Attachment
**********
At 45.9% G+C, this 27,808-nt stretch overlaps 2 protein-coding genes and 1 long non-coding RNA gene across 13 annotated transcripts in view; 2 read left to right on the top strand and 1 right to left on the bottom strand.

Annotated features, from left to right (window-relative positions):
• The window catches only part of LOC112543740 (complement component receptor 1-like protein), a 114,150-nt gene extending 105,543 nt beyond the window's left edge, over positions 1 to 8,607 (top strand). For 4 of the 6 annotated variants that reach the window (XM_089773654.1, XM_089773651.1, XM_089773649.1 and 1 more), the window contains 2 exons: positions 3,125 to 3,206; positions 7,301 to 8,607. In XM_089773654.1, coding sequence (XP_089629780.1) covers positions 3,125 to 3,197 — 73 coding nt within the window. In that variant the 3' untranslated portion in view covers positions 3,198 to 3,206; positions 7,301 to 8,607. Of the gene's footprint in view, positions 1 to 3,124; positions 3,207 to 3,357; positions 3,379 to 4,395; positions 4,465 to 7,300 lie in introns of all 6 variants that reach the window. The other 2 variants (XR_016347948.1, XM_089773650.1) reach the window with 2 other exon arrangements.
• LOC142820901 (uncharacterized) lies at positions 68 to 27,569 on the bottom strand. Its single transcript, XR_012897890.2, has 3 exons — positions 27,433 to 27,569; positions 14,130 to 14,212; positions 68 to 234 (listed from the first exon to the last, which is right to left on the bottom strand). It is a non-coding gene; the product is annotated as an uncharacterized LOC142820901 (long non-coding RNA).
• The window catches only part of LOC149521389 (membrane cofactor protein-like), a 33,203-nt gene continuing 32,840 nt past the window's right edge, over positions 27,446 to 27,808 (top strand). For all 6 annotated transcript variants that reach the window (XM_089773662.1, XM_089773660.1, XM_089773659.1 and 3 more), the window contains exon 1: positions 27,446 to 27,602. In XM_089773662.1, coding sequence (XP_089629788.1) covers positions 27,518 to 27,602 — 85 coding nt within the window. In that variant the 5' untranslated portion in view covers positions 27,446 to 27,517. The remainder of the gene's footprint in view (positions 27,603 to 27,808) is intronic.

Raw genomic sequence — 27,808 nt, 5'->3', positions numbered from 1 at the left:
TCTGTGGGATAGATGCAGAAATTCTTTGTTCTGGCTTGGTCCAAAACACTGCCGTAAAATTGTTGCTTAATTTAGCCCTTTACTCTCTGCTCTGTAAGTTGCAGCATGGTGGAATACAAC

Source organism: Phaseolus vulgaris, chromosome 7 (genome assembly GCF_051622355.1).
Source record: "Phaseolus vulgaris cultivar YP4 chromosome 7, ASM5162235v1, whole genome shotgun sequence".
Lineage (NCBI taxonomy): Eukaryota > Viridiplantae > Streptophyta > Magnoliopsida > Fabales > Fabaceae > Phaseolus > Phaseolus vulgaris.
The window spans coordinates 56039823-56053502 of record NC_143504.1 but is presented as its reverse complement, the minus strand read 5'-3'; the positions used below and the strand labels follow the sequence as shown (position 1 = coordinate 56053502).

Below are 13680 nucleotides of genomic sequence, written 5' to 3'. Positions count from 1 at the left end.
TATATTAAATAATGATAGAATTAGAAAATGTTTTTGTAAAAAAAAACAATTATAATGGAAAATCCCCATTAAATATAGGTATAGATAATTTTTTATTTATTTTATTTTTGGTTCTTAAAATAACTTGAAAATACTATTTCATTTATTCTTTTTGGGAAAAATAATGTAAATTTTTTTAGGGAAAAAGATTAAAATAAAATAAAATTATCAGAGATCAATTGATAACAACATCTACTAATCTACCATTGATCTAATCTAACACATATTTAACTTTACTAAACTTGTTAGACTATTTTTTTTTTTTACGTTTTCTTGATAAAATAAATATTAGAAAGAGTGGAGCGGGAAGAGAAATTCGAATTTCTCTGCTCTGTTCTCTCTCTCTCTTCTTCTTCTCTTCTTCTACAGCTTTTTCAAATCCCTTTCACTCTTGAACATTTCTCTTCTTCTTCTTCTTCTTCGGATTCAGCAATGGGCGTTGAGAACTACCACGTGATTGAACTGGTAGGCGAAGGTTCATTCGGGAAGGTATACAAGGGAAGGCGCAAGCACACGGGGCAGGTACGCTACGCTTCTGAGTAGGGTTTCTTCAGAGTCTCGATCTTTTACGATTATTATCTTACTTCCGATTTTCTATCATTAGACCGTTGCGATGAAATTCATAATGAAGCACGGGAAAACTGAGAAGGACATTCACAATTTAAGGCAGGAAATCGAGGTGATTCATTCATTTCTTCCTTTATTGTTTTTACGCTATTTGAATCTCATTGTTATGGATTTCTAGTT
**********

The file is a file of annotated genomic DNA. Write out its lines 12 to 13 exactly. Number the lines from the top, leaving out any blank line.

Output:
Below are 13680 nucleotides of genomic sequence, written 5' to 3'. Positions count from 1 at the left end.
TATATTAAATAATGATAGAATTAGAAAATGTTTTTGTAAAAAAAAACAATTATAATGGAAAATCCCCATTAAATATAGGTATAGATAATTTTTTATTTATTTTATTTTTGGTTCTTAAAATAACTTGAAAATACTATTTCATTTATTCTTTTTGGGAAAAATAATGTAAATTTTTTTAGGGAAAAAGATTAAAATAAAATAAAATTATCAGAGATCAATTGATAACAACATCTACTAATCTACCATTGATCTAATCTAACACATATTTAACTTTACTAAACTTGTTAGACTATTTTTTTTTTTTACGTTTTCTTGATAAAATAAATATTAGAAAGAGTGGAGCGGGAAGAGAAATTCGAATTTCTCTGCTCTGTTCTCTCTCTCTCTTCTTCTTCTCTTCTTCTACAGCTTTTTCAAATCCCTTTCACTCTTGAACATTTCTCTTCTTCTTCTTCTTCTTCGGATTCAGCAATGGGCGTTGAGAACTACCACGTGATTGAACTGGTAGGCGAAGGTTCATTCGGGAAGGTATACAAGGGAAGGCGCAAGCACACGGGGCAGGTACGCTACGCTTCTGAGTAGGGTTTCTTCAGAGTCTCGATCTTTTACGATTATTATCTTACTTCCGATTTTCTATCATTAGACCGTTGCGATGAAATTCATAATGAAGCACGGGAAAACTGAGAAGGACATTCACAATTTAAGGCAGGAAATCGAGGTGATTCATTCATTTCTTCCTTTATTGTTTTTACGCTATTTGAATCTCATTGTTATGGATTTCTAGTT